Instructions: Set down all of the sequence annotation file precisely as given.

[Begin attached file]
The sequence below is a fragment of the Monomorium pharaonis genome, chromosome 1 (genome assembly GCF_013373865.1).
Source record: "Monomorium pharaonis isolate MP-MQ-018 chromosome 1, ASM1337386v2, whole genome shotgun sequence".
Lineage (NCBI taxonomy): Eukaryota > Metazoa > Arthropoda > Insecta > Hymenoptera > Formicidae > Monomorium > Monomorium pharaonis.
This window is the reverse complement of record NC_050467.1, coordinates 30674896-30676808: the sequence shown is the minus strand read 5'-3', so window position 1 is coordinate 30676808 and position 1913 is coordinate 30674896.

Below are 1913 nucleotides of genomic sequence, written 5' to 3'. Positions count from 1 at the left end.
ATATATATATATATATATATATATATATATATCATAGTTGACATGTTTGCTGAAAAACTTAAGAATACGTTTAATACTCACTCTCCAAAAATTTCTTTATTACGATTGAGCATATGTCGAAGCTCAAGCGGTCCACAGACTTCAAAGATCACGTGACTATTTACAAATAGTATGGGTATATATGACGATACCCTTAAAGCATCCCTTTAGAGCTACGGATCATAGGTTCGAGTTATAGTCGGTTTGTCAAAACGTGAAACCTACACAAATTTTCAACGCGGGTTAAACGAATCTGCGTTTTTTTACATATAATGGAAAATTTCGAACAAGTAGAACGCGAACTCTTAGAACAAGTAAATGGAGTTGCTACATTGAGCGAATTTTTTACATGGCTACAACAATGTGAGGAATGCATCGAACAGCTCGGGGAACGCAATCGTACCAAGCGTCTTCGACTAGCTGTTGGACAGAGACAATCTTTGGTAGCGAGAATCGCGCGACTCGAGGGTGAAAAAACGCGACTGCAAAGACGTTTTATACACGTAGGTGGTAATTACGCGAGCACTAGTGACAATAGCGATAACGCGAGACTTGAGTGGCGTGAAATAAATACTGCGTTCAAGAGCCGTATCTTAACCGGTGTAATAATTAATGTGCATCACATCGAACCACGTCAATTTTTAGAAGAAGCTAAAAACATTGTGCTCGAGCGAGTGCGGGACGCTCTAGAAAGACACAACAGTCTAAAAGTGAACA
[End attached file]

The sequence below is a fragment of the Monomorium pharaonis genome, chromosome 1 (genome assembly GCF_013373865.1).
Source record: "Monomorium pharaonis isolate MP-MQ-018 chromosome 1, ASM1337386v2, whole genome shotgun sequence".
Lineage (NCBI taxonomy): Eukaryota > Metazoa > Arthropoda > Insecta > Hymenoptera > Formicidae > Monomorium > Monomorium pharaonis.
This window is the reverse complement of record NC_050467.1, coordinates 30674896-30676808: the sequence shown is the minus strand read 5'-3', so window position 1 is coordinate 30676808 and position 1913 is coordinate 30674896.

Below are 1913 nucleotides of genomic sequence, written 5' to 3'. Positions count from 1 at the left end.
ATATATATATATATATATATATATATATATATCATAGTTGACATGTTTGCTGAAAAACTTAAGAATACGTTTAATACTCACTCTCCAAAAATTTCTTTATTACGATTGAGCATATGTCGAAGCTCAAGCGGTCCACAGACTTCAAAGATCACGTGACTATTTACAAATAGTATGGGTATATATGACGATACCCTTAAAGCATCCCTTTAGAGCTACGGATCATAGGTTCGAGTTATAGTCGGTTTGTCAAAACGTGAAACCTACACAAATTTTCAACGCGGGTTAAACGAATCTGCGTTTTTTTACATATAATGGAAAATTTCGAACAAGTAGAACGCGAACTCTTAGAACAAGTAAATGGAGTTGCTACATTGAGCGAATTTTTTACATGGCTACAACAATGTGAGGAATGCATCGAACAGCTCGGGGAACGCAATCGTACCAAGCGTCTTCGACTAGCTGTTGGACAGAGACAATCTTTGGTAGCGAGAATCGCGCGACTCGAGGGTGAAAAAACGCGACTGCAAAGACGTTTTATACACGTAGGTGGTAATTACGCGAGCACTAGTGACAATAGCGATAACGCGAGACTTGAGTGGCGTGAAATAAATACTGCGTTCAAGAGCCGTATCTTAACCGGTGTAATAATTAATGTGCATCACATCGAACCACGTCAATTTTTAGAAGAAGCTAAAAACATTGTGCTCGAGCGAGTGCGGGACGCTCTAGAAAGACACAACAGTCTAAAAGTGAACA